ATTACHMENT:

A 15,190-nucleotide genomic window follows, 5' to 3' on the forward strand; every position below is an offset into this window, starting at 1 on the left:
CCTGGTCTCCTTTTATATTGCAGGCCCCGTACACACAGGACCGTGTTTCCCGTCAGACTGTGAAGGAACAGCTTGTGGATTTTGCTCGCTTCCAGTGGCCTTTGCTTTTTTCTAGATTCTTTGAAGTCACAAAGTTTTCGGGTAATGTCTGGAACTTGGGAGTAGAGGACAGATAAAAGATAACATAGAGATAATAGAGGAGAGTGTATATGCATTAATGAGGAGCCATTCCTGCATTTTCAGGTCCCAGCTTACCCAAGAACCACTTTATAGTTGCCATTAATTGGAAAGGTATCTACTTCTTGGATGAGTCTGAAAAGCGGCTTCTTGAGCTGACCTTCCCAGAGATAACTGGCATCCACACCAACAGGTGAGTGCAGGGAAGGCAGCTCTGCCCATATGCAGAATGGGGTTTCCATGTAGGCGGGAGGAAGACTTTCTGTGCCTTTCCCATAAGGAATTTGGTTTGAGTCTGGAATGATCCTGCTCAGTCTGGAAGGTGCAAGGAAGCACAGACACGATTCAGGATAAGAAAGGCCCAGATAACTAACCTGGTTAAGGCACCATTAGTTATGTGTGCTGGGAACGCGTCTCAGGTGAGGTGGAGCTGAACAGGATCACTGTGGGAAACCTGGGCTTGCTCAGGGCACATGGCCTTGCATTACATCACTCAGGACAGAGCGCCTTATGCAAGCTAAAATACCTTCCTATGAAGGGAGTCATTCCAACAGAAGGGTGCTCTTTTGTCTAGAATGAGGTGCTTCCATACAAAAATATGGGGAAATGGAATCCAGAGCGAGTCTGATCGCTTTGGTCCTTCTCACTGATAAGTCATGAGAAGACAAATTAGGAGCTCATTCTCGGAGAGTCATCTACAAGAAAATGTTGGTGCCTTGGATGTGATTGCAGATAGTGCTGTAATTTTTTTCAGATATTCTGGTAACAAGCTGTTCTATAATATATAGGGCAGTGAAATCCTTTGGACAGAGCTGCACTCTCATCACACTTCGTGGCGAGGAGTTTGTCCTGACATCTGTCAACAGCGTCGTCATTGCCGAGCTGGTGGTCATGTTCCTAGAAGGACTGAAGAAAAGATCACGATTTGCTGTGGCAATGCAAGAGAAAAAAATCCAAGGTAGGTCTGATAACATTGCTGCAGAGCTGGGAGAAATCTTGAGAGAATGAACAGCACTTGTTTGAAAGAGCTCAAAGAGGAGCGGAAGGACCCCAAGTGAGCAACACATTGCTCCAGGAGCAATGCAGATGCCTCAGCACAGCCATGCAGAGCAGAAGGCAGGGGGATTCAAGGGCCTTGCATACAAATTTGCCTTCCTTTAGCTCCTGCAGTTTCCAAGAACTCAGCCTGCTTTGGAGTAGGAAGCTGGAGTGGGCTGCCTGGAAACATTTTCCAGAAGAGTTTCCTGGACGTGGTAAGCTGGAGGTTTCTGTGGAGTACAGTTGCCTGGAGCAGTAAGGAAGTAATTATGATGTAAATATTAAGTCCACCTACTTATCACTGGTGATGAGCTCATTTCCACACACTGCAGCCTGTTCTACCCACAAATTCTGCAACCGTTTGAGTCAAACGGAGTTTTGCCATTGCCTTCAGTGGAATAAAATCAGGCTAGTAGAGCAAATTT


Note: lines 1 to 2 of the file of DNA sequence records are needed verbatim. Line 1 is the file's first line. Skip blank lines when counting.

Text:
A 15,190-nucleotide genomic window follows, 5' to 3' on the forward strand; every position below is an offset into this window, starting at 1 on the left:
CCTGGTCTCCTTTTATATTGCAGGCCCCGTACACACAGGACCGTGTTTCCCGTCAGACTGTGAAGGAACAGCTTGTGGATTTTGCTCGCTTCCAGTGGCCTTTGCTTTTTTCTAGATTCTTTGAAGTCACAAAGTTTTCGGGTAATGTCTGGAACTTGGGAGTAGAGGACAGATAAAAGATAACATAGAGATAATAGAGGAGAGTGTATATGCATTAATGAGGAGCCATTCCTGCATTTTCAGGTCCCAGCTTACCCAAGAACCACTTTATAGTTGCCATTAATTGGAAAGGTATCTACTTCTTGGATGAGTCTGAAAAGCGGCTTCTTGAGCTGACCTTCCCAGAGATAACTGGCATCCACACCAACAGGTGAGTGCAGGGAAGGCAGCTCTGCCCATATGCAGAATGGGGTTTCCATGTAGGCGGGAGGAAGACTTTCTGTGCCTTTCCCATAAGGAATTTGGTTTGAGTCTGGAATGATCCTGCTCAGTCTGGAAGGTGCAAGGAAGCACAGACACGATTCAGGATAAGAAAGGCCCAGATAACTAACCTGGTTAAGGCACCATTAGTTATGTGTGCTGGGAACGCGTCTCAGGTGAGGTGGAGCTGAACAGGATCACTGTGGGAAACCTGGGCTTGCTCAGGGCACATGGCCTTGCATTACATCACTCAGGACAGAGCGCCTTATGCAAGCTAAAATACCTTCCTATGAAGGGAGTCATTCCAACAGAAGGGTGCTCTTTTGTCTAGAATGAGGTGCTTCCATACAAAAATATGGGGAAATGGAATCCAGAGCGAGTCTGATCGCTTTGGTCCTTCTCACTGATAAGTCATGAGAAGACAAATTAGGAGCTCATTCTCGGAGAGTCATCTACAAGAAAATGTTGGTGCCTTGGATGTGATTGCAGATAGTGCTGTAATTTTTTTCAGATATTCTGGTAACAAGCTGTTCTATAATATATAGGGCAGTGAAATCCTTTGGACAGAGCTGCACTCTCATCACACTTCGTGGCGAGGAGTTTGTCCTGACATCTGTCAACAGCGTCGTCATTGCCGAGCTGGTGGTCATGTTCCTAGAAGGACTGAAGAAAAGATCACGATTTGCTGTGGCAATGCAAGAGAAAAAAATCCAAGGTAGGTCTGATAACATTGCTGCAGAGCTGGGAGAAATCTTGAGAGAATGAACAGCACTTGTTTGAAAGAGCTCAAAGAGGAGCGGAAGGACCCCAAGTGAGCAACACATTGCTCCAGGAGCAATGCAGATGCCTCAGCACAGCCATGCAGAGCAGAAGGCAGGGGGATTCAAGGGCCTTGCATACAAATTTGCCTTCCTTTAGCTCCTGCAGTTTCCAAGAACTCAGCCTGCTTTGGAGTAGGAAGCTGGAGTGGGCTGCCTGGAAACATTTTCCAGAAGAGTTTCCTGGACGTGGTAAGCTGGAGGTTTCTGTGGAGTACAGTTGCCTGGAGCAGTAAGGAAGTAATTATGATGTAAATATTAAGTCCACCTACTTATCACTGGTGATGAGCTCATTTCCACACACTGCAGCCTGTTCTACCCACAAATTCTGCAACCGTTTGAGTCAAACGGAGTTTTGCCATTGCCTTCAGTGGAATAAAATCAGGCTAGTAGAGCAAATTT